EEG Analysis for Digit Recognition by Tactile and Vibrotactile Stimulations

Anwesha Khasnobish, Shreyasi Datta, Dwaipayan Sardar, Amit Konar, Dewaki N. Tibarewala, and Atulya K. Nagar


Brain Computer Interface, Electroencephalogram, Tactile Stimulus, Vibrotactile Stimulus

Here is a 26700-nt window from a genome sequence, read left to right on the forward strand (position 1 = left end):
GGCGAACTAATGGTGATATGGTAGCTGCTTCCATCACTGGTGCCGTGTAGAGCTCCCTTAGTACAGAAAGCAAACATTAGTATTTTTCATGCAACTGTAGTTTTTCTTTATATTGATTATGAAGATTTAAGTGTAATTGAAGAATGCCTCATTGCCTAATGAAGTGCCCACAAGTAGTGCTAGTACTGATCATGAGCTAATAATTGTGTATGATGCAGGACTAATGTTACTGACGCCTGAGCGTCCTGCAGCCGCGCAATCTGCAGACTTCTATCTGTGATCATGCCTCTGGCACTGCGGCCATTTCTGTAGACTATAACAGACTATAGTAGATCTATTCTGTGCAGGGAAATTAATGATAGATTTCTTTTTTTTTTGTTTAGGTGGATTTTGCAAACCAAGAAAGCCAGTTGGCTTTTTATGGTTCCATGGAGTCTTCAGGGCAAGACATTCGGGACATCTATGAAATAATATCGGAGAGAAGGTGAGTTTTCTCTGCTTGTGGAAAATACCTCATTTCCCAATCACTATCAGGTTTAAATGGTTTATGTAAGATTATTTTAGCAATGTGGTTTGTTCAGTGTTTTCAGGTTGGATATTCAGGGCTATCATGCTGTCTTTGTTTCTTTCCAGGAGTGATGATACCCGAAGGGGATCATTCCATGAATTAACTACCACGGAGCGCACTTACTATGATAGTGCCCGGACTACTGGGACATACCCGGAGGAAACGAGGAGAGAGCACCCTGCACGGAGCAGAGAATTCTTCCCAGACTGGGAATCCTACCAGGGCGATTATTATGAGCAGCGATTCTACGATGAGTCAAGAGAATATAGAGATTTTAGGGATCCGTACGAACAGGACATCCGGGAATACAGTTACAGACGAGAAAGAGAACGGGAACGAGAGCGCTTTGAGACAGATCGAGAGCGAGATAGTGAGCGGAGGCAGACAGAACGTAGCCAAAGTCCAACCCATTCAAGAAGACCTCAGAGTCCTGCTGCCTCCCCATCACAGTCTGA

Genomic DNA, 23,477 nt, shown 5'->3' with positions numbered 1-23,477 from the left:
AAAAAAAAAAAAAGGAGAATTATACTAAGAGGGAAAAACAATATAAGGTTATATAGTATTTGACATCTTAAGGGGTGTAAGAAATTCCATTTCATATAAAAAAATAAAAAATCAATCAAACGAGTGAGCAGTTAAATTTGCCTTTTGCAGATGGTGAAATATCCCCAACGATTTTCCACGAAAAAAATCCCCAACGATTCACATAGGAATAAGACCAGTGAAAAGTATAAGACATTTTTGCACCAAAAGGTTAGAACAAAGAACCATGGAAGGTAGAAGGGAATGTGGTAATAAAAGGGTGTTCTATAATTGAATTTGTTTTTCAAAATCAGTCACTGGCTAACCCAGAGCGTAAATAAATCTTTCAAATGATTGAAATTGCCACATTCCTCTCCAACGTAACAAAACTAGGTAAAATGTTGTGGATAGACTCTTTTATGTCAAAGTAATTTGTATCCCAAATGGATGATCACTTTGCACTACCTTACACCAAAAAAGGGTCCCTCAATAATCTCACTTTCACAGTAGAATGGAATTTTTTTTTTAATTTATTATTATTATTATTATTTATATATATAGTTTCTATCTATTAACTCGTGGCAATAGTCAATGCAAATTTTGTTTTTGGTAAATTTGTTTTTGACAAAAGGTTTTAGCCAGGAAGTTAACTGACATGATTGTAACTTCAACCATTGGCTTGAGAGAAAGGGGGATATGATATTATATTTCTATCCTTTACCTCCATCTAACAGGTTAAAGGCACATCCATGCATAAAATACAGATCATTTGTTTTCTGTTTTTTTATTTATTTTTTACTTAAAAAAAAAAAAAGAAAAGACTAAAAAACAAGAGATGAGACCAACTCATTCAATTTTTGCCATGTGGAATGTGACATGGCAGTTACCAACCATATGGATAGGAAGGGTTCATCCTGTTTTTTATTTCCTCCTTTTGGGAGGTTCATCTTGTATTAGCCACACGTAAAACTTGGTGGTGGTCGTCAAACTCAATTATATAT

Artificial rehabilitative aids to enable object recognition to the disabled as well as robot aided and telenavigating systems require sending feedback signals to the human operator to enable accurate control. This work is a preliminary step towards the development of such systems using a Brain Computer Interface. In this work Electroencephalography (EEG) responses to tactile and vibrotactile stimulations, as alternate sensory means than vision, for recognizing ten digits, 0 to 9, has been studied. During tactile stimulation subjects are instructed to palpate digits embossed on plain surfaces, while vibrotactile stimulus is provided by vibrating motors attached to the subjects’ skin over their clothing in specific patterns resembling the seven segment display of digits. EEG analysis involves feature extraction and classification into the respective digit classes. Correlation between the EEG features from the two stimulations is investigated and a nonlinear correlation is found to exist between them. A maximum classification accuracy of 73.17%, average over ten digit classes and all subjects under experimentation is observed for vibrotactually stimulated EEG analysis.

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